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The wind was already blowing by the time we’d done a few miles. A strong tailwind helping us to whip along.

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The pretty town of Newport

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First bridge of the day

Our first stop was Waldport where, with some help from Google, we tracked down a great little cafe on the dock front. To a soundtrack of 50s movies on the TV we enjoyed tea, a slice of excellent homemade apple pie, and a chocolate chip cookie.

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We then spent some time posting blogs and checking the route.

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We have to be in Coos Bay in two days time to pick up the hire car. That means we’ll need to get beyond Florence today in order to give ourselves an easy final day.

We stopped at the grocery store on the way out of town to pick up some lunch items. We got chatting to the guy running the kettle corn stand outside – Ray was from Staten Island and moved here 11 years ago with his wife. They love the place and he now runs the corn stand on Fridays to help the local food exchange. He have us a little bag of kettle corn which we munched on throughout the day.

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The road south was as beautiful as we’d come to expect. We stopped pretty regularly to take photos or just gaze at the view.

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After about another 10 miles of winding, clifftop roads we passed a great looking view point that we decided should be our lunch stop. The wind was still blowing strongly (it was still a tailwind for us and pushing us up the hills), but we found a picnic bench with a tree almost bent over it, providing protection from the wind. We ate a great lunch there, enjoying the view and the sunshine.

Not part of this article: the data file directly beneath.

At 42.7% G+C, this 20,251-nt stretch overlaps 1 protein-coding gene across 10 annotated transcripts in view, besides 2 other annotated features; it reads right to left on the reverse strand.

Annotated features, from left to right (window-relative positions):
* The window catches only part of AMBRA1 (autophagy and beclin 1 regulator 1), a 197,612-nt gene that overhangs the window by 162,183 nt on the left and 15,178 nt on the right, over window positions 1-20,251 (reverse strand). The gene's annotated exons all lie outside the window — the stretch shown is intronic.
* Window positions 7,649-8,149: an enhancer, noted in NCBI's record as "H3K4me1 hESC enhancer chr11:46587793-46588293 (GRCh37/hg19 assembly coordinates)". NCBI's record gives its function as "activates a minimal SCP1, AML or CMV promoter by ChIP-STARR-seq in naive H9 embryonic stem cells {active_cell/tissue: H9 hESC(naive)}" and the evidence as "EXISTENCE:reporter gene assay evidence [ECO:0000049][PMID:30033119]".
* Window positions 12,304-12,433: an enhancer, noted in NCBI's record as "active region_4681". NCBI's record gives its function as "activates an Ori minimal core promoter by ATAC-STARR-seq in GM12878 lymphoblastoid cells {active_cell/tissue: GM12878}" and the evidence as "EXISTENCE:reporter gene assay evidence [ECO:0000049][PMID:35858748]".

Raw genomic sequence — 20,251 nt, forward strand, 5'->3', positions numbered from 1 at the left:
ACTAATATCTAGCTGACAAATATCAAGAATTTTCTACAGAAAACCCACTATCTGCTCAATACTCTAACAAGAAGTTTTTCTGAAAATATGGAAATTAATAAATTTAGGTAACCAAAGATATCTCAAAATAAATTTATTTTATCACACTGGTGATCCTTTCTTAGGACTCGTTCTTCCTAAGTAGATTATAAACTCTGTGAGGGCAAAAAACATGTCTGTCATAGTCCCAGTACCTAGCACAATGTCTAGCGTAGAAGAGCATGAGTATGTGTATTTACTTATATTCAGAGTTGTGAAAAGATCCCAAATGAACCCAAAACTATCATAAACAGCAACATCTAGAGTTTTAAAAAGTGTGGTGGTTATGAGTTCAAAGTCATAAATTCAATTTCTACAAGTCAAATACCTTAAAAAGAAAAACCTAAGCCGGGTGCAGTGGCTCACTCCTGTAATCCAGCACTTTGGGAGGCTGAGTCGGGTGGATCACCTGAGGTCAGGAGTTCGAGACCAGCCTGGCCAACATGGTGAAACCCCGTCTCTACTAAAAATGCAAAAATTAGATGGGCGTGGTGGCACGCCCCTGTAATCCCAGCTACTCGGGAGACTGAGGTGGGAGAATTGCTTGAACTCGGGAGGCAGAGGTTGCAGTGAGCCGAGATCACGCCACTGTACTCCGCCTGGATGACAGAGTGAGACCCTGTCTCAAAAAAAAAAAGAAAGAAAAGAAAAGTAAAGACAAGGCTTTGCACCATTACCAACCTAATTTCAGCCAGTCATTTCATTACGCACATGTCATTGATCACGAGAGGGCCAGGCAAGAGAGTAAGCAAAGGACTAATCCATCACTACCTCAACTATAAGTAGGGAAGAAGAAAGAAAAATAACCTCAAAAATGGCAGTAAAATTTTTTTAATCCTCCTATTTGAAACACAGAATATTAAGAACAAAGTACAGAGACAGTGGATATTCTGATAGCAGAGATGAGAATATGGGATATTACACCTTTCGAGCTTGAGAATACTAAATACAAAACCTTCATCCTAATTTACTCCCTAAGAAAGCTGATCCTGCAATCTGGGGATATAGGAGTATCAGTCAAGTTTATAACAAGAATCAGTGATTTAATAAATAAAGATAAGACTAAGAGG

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The next 20 miles to Florence zipped past. At times we were cruising along at 25mph with barely any effort.

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The town of Florence greeted us with a row of strip malls. Not a good sight. We found a Safeway and then learned from a guy I was chatting to that there was a great old town section just under the bridge, near the water. Having bought food for dinner, we cycled to the old town area in search of ice cream and a beer.

We checked out the nice rows of shops before seeking out a bar for a beer and a shop for an ice cream. I found a nice bar called the Beachcomber and enjoyed a great IPA while Jan picked up an ice cream from a shop along the street.

It was just 3 miles to Honeyman State Park where we’d planned to spend the night. That included a small climb, but it was just enough to work up an appetite.

The hiker/biker section was tucked behind the main entrance and was small but had a good number of spaces that were hidden amongst the towering trees.

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Possibly the most perfect tent site so far

There were several cyclists there as we arrived. Crystal, who we’d been playing leapfrog with all afternoon. Juan, who we’d seen a couple of nights previously and was cycling from Portland back to SF; and Grace, an Irish girl cycling down the coast from Vancouver.

We’d brought some food with us, and we all crowded round a fire ring to make dinner and chat about cycling, various cities we’d passed through and future cycling trips we might make.